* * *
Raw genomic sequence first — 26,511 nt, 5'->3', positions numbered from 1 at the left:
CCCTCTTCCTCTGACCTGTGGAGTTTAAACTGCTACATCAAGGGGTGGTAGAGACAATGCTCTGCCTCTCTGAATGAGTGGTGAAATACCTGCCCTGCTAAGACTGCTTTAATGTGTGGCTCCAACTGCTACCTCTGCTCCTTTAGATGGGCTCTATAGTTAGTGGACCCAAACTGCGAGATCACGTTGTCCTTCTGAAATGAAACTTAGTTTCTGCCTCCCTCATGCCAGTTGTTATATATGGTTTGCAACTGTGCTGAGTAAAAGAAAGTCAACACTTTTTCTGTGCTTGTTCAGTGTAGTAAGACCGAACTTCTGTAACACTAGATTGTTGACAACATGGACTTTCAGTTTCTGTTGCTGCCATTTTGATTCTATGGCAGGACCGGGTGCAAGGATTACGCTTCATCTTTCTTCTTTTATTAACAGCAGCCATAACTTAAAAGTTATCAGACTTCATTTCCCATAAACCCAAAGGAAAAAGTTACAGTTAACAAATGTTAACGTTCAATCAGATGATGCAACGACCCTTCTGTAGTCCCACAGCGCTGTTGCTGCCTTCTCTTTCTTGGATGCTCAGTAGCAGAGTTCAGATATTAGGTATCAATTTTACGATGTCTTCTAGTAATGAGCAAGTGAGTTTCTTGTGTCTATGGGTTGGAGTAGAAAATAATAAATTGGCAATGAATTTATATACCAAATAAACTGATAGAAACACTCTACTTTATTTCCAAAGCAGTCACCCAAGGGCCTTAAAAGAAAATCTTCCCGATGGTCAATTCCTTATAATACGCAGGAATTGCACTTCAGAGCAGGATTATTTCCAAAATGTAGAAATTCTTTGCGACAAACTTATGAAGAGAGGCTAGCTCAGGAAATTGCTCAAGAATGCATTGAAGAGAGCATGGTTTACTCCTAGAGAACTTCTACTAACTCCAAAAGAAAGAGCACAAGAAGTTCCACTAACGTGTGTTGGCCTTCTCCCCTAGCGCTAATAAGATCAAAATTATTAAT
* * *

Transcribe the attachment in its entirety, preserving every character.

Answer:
Raw genomic sequence first — 26,511 nt, 5'->3', positions numbered from 1 at the left:
CCCTCTTCCTCTGACCTGTGGAGTTTAAACTGCTACATCAAGGGGTGGTAGAGACAATGCTCTGCCTCTCTGAATGAGTGGTGAAATACCTGCCCTGCTAAGACTGCTTTAATGTGTGGCTCCAACTGCTACCTCTGCTCCTTTAGATGGGCTCTATAGTTAGTGGACCCAAACTGCGAGATCACGTTGTCCTTCTGAAATGAAACTTAGTTTCTGCCTCCCTCATGCCAGTTGTTATATATGGTTTGCAACTGTGCTGAGTAAAAGAAAGTCAACACTTTTTCTGTGCTTGTTCAGTGTAGTAAGACCGAACTTCTGTAACACTAGATTGTTGACAACATGGACTTTCAGTTTCTGTTGCTGCCATTTTGATTCTATGGCAGGACCGGGTGCAAGGATTACGCTTCATCTTTCTTCTTTTATTAACAGCAGCCATAACTTAAAAGTTATCAGACTTCATTTCCCATAAACCCAAAGGAAAAAGTTACAGTTAACAAATGTTAACGTTCAATCAGATGATGCAACGACCCTTCTGTAGTCCCACAGCGCTGTTGCTGCCTTCTCTTTCTTGGATGCTCAGTAGCAGAGTTCAGATATTAGGTATCAATTTTACGATGTCTTCTAGTAATGAGCAAGTGAGTTTCTTGTGTCTATGGGTTGGAGTAGAAAATAATAAATTGGCAATGAATTTATATACCAAATAAACTGATAGAAACACTCTACTTTATTTCCAAAGCAGTCACCCAAGGGCCTTAAAAGAAAATCTTCCCGATGGTCAATTCCTTATAATACGCAGGAATTGCACTTCAGAGCAGGATTATTTCCAAAATGTAGAAATTCTTTGCGACAAACTTATGAAGAGAGGCTAGCTCAGGAAATTGCTCAAGAATGCATTGAAGAGAGCATGGTTTACTCCTAGAGAACTTCTACTAACTCCAAAAGAAAGAGCACAAGAAGTTCCACTAACGTGTGTTGGCCTTCTCCCCTAGCGCTAATAAGATCAAAATTATTAAT